Let’s Change Perceptions of Black Men And Boys

Alexis McGill Johnson

The 50th anniversary of the March on Washington presents a critical opportunity for this nation and the African American community to redefine the 21st Century vision for racial justice and freedom. To succeed, this must be a collective vision focused on changing individual perceptions through united action.

Our racial progress is undeniable:

  • In 2013, 86% of Black men have completed high school or the equivalent. In 1963, just 38% of Black men and women completed high school.
  • In 2012, nearly 20% of Black men have completed college. In 1963, that number was only 5.4%.
  • Right now – 1.4 million Black men are in college.
  • 92% of Black men with college degrees are employed.

The vision that Dr. Martin Luther King, Jr., set forth 50 years ago has been hijacked on both sides by people who are pushing for a colorblind vision that is simply not possible – socially or physically.

Dr. King himself understood the pervasiveness and power of race in his iconic speech when he described a day when “right down in Alabama little black boys and black girls will be able to join hands with little white boys and white girls as sisters and brothers.”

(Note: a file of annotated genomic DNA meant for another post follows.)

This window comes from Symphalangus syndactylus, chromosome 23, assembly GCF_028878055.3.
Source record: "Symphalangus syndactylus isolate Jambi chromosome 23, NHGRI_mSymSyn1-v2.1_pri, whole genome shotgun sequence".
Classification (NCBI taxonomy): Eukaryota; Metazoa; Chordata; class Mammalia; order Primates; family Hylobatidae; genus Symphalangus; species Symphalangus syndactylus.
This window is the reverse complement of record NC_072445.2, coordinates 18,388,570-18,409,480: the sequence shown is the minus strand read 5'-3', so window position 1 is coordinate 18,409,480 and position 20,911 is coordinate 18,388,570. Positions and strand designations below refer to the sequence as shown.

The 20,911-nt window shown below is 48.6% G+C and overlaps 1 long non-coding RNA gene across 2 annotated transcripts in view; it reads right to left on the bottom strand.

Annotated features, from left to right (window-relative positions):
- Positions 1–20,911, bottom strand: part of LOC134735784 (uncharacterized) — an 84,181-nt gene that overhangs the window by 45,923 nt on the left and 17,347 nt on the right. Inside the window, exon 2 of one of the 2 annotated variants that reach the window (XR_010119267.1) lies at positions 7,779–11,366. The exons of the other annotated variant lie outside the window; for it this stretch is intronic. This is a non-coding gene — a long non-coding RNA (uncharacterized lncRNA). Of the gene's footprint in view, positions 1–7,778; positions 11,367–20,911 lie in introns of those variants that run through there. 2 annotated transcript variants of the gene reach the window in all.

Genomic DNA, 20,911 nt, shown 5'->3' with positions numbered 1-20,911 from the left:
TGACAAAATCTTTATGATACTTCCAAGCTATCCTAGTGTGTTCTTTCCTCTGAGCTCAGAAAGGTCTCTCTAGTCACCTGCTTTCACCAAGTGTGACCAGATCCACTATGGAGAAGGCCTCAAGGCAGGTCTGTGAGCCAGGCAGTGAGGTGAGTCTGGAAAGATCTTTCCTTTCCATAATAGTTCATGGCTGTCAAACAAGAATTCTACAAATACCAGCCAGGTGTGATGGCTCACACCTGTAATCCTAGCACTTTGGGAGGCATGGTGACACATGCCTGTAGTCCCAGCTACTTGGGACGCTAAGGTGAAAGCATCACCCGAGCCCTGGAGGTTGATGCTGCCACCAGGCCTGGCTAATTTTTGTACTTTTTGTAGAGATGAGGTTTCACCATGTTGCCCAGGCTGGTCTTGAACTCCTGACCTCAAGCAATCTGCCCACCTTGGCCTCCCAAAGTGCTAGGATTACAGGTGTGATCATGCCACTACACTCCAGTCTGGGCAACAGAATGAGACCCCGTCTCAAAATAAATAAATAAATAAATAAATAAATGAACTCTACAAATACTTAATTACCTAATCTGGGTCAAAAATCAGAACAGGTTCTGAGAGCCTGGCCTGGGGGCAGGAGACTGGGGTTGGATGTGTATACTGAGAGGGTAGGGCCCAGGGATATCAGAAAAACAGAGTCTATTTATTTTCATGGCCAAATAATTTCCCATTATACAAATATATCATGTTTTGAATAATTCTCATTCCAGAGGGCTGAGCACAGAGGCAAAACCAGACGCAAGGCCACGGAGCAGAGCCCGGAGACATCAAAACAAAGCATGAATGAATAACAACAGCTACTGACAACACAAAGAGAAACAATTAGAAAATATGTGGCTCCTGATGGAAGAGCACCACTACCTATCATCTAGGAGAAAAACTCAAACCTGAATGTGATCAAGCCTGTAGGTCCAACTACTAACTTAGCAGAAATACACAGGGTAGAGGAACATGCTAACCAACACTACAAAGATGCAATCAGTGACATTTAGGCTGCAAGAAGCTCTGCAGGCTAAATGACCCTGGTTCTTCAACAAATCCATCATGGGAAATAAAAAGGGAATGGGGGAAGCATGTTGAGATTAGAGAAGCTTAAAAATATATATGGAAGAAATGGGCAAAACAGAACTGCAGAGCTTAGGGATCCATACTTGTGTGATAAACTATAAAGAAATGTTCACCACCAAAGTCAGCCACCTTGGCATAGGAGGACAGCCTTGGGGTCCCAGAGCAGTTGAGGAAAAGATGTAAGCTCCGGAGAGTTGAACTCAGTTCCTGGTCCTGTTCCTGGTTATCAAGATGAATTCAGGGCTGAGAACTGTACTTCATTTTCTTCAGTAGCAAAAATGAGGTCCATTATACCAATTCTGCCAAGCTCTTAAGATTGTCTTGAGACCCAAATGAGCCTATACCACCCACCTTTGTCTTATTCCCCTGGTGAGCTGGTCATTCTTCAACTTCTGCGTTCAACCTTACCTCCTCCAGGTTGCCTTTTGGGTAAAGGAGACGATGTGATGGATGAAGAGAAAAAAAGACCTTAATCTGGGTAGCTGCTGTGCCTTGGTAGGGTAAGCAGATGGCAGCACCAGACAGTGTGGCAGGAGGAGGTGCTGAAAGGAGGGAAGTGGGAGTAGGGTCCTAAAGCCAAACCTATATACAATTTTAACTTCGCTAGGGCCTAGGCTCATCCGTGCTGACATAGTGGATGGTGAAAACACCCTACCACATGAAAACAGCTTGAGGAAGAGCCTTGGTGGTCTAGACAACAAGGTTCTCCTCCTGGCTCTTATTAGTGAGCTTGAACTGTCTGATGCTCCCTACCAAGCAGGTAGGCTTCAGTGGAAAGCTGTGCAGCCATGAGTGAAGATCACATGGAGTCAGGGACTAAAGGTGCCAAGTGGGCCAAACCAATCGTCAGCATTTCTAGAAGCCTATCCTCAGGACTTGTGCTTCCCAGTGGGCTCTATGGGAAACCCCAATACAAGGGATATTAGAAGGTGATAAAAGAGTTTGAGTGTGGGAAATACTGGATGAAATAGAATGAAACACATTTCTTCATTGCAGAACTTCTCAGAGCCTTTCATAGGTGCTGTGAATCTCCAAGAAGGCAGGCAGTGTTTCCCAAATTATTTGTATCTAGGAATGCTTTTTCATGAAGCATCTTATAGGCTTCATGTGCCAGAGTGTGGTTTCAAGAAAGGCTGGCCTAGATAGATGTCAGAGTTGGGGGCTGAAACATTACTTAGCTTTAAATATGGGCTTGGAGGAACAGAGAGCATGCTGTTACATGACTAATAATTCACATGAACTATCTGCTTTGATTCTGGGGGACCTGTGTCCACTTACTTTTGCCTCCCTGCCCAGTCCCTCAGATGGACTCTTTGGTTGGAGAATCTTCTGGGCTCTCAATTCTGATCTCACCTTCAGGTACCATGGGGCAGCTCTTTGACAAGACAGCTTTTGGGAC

To truly achieve Dr. King’s dream for freedom, we must rewrite the script on the Black experience, instead of continuing to argue against it.

Certainly, many disparities remain that create challenges to racial progress, but we must urge our media to convey agency to black men and boys themselves, not just to reinforce negative stereotypes.

Our truths are not being presented or promoted in the mainstream media and we all lose if we are told only about the disparities and not the achievements and successes of Black men and boys.

It’s time for us to change this.

The challenge before us today isn’t to simply continue working to bring about Dr. King’s dream, but to reinterpret his vision in a way that delves beyond fear and anxiety to bring about a productive and honest conversation about race in this country.

Together we must engage culture to transform perception; hold media accountable for depictions that reinforce negative associations; and reset the vision of race for this and future generations.

Dr. King’s vision was the blueprint. Today we are empowered and equipped to execute on his dream and finally make our great nation everything it was intended to be.

 

Read the Talking About Race Memo here.


Alexis McGill Johnson is a political strategist, writer, and organizer. She is the Director of the American Values Institute — a consortium of researchers, educators, and social justice advocates whose work analyzes the role of bias and racial anxiety in our society.

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